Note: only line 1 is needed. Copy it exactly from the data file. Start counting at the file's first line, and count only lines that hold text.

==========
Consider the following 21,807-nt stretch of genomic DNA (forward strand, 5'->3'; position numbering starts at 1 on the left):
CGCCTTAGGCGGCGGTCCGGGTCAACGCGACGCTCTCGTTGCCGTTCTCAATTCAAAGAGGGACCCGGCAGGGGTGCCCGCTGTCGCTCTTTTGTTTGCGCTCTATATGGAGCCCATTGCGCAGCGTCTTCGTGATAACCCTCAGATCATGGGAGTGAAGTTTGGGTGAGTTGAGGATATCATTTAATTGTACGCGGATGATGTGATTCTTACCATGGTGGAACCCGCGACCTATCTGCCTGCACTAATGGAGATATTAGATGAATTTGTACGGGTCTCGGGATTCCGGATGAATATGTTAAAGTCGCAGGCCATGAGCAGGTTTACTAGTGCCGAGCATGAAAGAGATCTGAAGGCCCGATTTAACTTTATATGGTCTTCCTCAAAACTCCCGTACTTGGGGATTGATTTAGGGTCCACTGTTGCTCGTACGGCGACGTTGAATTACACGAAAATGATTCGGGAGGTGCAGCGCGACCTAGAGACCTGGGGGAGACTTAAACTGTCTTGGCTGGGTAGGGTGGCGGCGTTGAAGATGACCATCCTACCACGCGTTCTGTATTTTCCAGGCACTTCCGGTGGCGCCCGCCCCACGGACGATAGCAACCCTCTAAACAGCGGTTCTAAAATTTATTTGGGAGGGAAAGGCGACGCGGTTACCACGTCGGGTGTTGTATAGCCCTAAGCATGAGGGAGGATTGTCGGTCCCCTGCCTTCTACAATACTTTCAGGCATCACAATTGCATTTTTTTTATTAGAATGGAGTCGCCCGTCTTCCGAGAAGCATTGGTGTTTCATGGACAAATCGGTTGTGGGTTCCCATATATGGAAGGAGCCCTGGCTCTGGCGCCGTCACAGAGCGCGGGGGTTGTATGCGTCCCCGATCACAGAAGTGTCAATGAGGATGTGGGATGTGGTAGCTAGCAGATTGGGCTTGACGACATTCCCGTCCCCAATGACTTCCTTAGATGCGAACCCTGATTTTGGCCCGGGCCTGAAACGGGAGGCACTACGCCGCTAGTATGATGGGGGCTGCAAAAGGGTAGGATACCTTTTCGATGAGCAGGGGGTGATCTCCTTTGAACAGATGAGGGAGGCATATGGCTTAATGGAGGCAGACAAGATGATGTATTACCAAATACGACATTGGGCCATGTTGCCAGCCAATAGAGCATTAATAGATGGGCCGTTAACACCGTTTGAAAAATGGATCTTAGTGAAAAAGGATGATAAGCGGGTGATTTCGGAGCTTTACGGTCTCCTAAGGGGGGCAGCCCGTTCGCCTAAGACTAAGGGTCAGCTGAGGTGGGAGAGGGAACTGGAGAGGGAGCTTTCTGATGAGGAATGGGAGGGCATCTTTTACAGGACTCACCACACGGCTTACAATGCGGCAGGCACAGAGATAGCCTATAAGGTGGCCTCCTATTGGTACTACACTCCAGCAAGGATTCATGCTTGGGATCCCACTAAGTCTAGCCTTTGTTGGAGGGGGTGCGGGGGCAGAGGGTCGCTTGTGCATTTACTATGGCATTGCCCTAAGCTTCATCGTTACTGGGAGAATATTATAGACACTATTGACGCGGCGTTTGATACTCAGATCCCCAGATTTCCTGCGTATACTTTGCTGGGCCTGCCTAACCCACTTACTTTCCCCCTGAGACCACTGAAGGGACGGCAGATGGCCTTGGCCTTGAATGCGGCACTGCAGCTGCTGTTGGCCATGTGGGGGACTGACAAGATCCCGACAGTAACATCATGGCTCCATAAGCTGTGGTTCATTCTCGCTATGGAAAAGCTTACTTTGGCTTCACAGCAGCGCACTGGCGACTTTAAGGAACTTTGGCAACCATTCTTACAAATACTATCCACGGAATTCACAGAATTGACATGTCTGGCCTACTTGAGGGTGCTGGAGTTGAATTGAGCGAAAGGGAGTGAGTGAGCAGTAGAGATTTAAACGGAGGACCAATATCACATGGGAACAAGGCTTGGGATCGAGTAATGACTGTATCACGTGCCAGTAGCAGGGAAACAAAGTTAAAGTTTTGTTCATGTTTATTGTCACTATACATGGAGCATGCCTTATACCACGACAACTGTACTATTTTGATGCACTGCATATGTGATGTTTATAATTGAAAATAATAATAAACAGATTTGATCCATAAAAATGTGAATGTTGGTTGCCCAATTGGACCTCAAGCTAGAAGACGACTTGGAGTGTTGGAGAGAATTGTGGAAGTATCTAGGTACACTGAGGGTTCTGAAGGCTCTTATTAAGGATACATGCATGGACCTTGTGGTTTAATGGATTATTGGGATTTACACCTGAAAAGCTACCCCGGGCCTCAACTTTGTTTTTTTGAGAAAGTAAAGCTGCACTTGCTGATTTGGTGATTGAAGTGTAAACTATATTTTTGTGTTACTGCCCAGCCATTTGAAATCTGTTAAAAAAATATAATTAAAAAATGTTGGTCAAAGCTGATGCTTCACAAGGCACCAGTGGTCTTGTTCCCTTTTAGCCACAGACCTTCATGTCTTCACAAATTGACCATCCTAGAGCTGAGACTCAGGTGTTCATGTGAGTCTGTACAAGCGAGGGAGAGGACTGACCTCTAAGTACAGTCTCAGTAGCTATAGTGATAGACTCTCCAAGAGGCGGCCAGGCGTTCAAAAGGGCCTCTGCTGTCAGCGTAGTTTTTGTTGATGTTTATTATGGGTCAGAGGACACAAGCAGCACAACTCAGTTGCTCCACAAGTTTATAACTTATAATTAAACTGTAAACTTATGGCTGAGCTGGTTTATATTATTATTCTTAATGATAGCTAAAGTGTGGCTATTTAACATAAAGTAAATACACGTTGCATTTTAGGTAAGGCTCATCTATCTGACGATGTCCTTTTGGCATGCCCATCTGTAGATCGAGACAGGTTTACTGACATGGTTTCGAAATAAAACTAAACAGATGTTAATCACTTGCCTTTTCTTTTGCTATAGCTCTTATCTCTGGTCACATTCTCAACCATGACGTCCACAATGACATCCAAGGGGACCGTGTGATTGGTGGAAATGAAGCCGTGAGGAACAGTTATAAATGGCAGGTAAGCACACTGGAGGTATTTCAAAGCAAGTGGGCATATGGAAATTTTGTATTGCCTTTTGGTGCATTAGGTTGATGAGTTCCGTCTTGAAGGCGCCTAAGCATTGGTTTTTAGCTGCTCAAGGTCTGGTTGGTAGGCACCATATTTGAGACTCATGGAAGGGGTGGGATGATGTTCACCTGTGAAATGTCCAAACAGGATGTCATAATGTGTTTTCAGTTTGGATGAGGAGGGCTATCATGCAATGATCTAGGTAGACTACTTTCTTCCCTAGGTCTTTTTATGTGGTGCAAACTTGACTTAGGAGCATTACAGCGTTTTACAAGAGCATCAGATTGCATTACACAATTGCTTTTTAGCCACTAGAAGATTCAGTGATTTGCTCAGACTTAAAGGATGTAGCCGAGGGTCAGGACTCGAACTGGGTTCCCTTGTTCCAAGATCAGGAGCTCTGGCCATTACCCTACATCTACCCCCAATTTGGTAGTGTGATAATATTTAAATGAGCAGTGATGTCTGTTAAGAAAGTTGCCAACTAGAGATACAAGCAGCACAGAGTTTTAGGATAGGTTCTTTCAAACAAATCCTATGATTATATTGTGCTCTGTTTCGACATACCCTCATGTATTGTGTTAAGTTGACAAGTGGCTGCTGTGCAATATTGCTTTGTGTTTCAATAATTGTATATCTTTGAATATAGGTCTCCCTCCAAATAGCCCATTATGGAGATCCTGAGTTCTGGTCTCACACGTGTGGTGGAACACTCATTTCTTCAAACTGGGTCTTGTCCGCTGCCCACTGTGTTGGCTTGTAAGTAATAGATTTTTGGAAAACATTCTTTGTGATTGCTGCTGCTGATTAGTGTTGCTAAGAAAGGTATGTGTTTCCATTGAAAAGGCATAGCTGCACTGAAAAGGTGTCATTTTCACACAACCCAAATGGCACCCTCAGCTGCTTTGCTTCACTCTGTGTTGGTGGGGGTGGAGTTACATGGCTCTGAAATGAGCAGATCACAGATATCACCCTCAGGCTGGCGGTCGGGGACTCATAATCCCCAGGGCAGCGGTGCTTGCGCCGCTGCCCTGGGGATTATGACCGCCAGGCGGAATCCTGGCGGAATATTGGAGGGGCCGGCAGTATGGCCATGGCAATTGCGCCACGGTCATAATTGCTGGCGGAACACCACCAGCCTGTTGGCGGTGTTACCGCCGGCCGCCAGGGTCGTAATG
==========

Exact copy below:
Consider the following 21,807-nt stretch of genomic DNA (forward strand, 5'->3'; position numbering starts at 1 on the left):